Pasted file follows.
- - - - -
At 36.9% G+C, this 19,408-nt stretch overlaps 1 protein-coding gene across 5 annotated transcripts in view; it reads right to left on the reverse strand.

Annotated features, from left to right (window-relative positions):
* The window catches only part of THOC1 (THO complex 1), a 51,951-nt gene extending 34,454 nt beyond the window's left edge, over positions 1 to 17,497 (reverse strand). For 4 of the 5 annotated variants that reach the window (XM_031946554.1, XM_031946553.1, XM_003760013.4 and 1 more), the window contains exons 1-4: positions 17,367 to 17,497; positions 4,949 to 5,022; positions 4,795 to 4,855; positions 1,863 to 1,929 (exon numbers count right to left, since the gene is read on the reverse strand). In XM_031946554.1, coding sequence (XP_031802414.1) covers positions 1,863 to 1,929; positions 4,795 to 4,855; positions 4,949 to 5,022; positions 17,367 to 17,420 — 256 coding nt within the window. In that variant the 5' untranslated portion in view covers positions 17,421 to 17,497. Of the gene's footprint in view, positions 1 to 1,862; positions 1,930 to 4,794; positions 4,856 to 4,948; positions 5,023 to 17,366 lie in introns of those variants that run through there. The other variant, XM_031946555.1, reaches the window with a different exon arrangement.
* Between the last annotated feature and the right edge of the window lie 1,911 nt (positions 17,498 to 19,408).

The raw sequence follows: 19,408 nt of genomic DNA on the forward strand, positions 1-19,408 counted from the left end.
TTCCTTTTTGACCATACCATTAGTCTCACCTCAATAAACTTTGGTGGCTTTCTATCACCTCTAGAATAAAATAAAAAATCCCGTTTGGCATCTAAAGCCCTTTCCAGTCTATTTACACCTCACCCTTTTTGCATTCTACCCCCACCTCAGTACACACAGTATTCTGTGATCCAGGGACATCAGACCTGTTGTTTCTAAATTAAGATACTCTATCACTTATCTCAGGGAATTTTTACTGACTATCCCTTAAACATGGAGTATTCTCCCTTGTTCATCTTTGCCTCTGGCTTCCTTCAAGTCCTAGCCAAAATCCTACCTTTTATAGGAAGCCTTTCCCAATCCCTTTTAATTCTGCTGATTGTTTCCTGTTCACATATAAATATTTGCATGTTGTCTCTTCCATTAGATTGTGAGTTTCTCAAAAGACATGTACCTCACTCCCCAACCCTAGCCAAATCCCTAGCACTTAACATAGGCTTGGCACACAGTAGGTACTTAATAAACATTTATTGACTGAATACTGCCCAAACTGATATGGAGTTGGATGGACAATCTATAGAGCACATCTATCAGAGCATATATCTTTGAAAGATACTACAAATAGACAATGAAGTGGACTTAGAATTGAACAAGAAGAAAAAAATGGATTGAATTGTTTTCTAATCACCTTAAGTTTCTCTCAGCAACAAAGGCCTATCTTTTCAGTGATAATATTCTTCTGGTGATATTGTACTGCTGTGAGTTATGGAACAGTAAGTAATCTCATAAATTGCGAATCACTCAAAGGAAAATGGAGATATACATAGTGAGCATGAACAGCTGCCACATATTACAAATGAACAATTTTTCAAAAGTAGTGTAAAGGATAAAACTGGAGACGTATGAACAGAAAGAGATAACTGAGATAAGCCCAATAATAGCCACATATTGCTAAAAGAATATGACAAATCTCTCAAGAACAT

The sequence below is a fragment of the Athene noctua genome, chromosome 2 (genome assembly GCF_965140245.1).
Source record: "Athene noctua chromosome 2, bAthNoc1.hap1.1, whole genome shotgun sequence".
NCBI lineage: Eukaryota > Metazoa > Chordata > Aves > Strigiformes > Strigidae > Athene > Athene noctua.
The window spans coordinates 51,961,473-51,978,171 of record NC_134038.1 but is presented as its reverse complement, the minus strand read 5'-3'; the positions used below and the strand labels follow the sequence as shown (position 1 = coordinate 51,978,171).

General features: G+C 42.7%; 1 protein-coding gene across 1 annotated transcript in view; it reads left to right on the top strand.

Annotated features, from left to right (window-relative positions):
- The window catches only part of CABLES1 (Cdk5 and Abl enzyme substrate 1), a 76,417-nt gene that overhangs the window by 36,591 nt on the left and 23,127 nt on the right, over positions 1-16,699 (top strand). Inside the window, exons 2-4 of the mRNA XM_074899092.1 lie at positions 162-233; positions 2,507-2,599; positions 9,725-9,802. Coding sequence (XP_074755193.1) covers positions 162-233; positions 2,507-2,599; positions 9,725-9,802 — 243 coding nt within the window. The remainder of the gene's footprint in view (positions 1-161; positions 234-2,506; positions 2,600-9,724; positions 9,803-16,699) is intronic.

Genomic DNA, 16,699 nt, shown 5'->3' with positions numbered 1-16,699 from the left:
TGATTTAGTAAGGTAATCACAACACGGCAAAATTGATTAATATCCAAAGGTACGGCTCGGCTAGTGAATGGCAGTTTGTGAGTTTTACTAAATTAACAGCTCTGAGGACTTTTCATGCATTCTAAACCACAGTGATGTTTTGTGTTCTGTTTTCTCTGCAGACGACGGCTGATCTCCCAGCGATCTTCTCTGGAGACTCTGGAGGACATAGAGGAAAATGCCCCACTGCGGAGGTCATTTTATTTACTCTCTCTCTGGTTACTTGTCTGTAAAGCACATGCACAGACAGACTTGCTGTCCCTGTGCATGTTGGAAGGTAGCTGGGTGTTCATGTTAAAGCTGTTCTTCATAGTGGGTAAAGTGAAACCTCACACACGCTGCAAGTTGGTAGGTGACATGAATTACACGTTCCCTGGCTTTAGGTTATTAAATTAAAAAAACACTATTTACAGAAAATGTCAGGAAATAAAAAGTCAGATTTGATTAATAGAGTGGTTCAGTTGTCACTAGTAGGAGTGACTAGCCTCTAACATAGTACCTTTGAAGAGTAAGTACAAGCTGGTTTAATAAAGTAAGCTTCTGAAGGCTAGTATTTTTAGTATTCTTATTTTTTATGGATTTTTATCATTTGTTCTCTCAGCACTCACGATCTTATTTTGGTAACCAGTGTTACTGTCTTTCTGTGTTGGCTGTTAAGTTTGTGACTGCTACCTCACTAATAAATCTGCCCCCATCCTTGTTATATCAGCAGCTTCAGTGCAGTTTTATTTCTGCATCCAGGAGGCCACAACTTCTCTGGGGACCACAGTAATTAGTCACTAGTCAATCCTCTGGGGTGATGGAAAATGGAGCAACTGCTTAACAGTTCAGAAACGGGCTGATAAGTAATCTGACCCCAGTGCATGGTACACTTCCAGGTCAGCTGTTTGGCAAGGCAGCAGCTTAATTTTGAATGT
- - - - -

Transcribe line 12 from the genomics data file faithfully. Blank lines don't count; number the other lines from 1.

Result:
Annotated features, from left to right (window-relative positions):